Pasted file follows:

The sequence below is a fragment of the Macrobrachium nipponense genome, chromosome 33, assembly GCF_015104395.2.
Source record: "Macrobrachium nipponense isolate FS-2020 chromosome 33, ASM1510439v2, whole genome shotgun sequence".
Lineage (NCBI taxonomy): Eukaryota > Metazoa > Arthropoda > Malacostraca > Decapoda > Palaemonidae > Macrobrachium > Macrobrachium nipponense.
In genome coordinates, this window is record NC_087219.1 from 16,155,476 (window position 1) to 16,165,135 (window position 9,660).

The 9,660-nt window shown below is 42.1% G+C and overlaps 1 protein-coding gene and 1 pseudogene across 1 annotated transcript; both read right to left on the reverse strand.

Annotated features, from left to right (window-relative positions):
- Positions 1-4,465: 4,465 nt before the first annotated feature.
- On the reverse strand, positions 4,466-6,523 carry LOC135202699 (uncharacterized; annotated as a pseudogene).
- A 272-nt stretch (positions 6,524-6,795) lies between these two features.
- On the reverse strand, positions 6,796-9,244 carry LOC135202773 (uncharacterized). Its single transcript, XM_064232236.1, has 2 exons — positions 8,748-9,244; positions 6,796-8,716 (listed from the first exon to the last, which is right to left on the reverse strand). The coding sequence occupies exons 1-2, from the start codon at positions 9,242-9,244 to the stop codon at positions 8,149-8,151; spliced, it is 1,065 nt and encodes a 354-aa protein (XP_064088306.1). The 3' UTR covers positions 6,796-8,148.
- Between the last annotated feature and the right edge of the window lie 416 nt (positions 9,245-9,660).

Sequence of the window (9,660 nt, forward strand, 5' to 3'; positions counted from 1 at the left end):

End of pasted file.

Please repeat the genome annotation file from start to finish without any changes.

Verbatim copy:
The sequence below is a fragment of the Macrobrachium nipponense genome, chromosome 33, assembly GCF_015104395.2.
Source record: "Macrobrachium nipponense isolate FS-2020 chromosome 33, ASM1510439v2, whole genome shotgun sequence".
Lineage (NCBI taxonomy): Eukaryota > Metazoa > Arthropoda > Malacostraca > Decapoda > Palaemonidae > Macrobrachium > Macrobrachium nipponense.
In genome coordinates, this window is record NC_087219.1 from 16,155,476 (window position 1) to 16,165,135 (window position 9,660).

The 9,660-nt window shown below is 42.1% G+C and overlaps 1 protein-coding gene and 1 pseudogene across 1 annotated transcript; both read right to left on the reverse strand.

Annotated features, from left to right (window-relative positions):
- Positions 1-4,465: 4,465 nt before the first annotated feature.
- On the reverse strand, positions 4,466-6,523 carry LOC135202699 (uncharacterized; annotated as a pseudogene).
- A 272-nt stretch (positions 6,524-6,795) lies between these two features.
- On the reverse strand, positions 6,796-9,244 carry LOC135202773 (uncharacterized). Its single transcript, XM_064232236.1, has 2 exons — positions 8,748-9,244; positions 6,796-8,716 (listed from the first exon to the last, which is right to left on the reverse strand). The coding sequence occupies exons 1-2, from the start codon at positions 9,242-9,244 to the stop codon at positions 8,149-8,151; spliced, it is 1,065 nt and encodes a 354-aa protein (XP_064088306.1). The 3' UTR covers positions 6,796-8,148.
- Between the last annotated feature and the right edge of the window lie 416 nt (positions 9,245-9,660).

Sequence of the window (9,660 nt, forward strand, 5' to 3'; positions counted from 1 at the left end):